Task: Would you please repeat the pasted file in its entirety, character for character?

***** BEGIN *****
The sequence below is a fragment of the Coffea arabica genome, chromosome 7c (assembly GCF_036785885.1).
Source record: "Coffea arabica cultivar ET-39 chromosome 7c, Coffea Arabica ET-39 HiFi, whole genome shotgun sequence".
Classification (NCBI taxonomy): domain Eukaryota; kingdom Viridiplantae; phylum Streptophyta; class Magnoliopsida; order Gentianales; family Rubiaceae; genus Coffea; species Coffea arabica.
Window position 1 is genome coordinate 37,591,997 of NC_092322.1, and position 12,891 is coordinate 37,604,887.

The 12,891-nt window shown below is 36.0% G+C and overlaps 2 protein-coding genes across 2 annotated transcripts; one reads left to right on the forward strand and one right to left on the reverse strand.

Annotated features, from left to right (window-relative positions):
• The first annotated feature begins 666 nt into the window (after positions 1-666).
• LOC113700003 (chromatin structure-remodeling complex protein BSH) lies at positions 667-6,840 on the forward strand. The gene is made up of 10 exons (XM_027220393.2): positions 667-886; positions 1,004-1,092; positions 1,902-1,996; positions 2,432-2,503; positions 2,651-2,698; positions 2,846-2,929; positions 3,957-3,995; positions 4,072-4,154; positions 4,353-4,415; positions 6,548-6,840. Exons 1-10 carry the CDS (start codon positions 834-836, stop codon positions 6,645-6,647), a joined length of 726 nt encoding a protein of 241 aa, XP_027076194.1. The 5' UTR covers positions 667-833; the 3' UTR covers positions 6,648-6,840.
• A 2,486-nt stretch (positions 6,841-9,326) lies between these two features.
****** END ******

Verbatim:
The sequence below is a fragment of the Coffea arabica genome, chromosome 7c (assembly GCF_036785885.1).
Source record: "Coffea arabica cultivar ET-39 chromosome 7c, Coffea Arabica ET-39 HiFi, whole genome shotgun sequence".
Classification (NCBI taxonomy): domain Eukaryota; kingdom Viridiplantae; phylum Streptophyta; class Magnoliopsida; order Gentianales; family Rubiaceae; genus Coffea; species Coffea arabica.
Window position 1 is genome coordinate 37,591,997 of NC_092322.1, and position 12,891 is coordinate 37,604,887.

The 12,891-nt window shown below is 36.0% G+C and overlaps 2 protein-coding genes across 2 annotated transcripts; one reads left to right on the forward strand and one right to left on the reverse strand.

Annotated features, from left to right (window-relative positions):
• The first annotated feature begins 666 nt into the window (after positions 1-666).
• LOC113700003 (chromatin structure-remodeling complex protein BSH) lies at positions 667-6,840 on the forward strand. The gene is made up of 10 exons (XM_027220393.2): positions 667-886; positions 1,004-1,092; positions 1,902-1,996; positions 2,432-2,503; positions 2,651-2,698; positions 2,846-2,929; positions 3,957-3,995; positions 4,072-4,154; positions 4,353-4,415; positions 6,548-6,840. Exons 1-10 carry the CDS (start codon positions 834-836, stop codon positions 6,645-6,647), a joined length of 726 nt encoding a protein of 241 aa, XP_027076194.1. The 5' UTR covers positions 667-833; the 3' UTR covers positions 6,648-6,840.
• A 2,486-nt stretch (positions 6,841-9,326) lies between these two features.